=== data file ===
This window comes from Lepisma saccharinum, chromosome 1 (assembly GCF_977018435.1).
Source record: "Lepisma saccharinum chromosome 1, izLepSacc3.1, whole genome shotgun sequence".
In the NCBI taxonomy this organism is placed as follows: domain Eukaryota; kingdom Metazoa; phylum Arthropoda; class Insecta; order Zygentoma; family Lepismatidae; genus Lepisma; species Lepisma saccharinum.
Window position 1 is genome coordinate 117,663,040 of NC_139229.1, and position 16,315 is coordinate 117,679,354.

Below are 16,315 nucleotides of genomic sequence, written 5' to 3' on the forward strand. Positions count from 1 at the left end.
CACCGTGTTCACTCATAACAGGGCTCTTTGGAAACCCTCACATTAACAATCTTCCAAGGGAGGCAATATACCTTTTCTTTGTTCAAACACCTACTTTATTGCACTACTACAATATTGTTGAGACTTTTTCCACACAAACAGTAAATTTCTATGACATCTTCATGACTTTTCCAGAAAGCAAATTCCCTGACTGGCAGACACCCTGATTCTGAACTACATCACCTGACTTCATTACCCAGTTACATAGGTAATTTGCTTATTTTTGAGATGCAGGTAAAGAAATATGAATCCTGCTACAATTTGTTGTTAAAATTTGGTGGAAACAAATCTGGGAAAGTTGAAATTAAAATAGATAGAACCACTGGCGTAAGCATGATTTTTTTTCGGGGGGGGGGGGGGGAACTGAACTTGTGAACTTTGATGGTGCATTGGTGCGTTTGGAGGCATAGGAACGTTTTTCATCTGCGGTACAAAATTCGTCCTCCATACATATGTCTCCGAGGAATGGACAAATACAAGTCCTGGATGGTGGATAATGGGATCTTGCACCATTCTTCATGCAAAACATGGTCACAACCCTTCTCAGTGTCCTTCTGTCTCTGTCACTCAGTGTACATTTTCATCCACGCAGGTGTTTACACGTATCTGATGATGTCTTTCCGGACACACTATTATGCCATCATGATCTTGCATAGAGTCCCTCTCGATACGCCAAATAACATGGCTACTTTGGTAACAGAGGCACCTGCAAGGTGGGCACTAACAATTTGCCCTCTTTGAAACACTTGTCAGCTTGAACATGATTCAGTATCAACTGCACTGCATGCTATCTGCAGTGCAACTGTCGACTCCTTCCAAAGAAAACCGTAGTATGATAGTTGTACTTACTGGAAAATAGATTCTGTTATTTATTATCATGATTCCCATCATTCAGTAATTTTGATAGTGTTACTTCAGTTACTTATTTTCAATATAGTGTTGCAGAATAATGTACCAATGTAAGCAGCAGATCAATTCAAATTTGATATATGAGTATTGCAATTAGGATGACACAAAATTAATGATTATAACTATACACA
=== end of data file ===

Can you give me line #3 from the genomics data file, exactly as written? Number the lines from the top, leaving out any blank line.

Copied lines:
In the NCBI taxonomy this organism is placed as follows: domain Eukaryota; kingdom Metazoa; phylum Arthropoda; class Insecta; order Zygentoma; family Lepismatidae; genus Lepisma; species Lepisma saccharinum.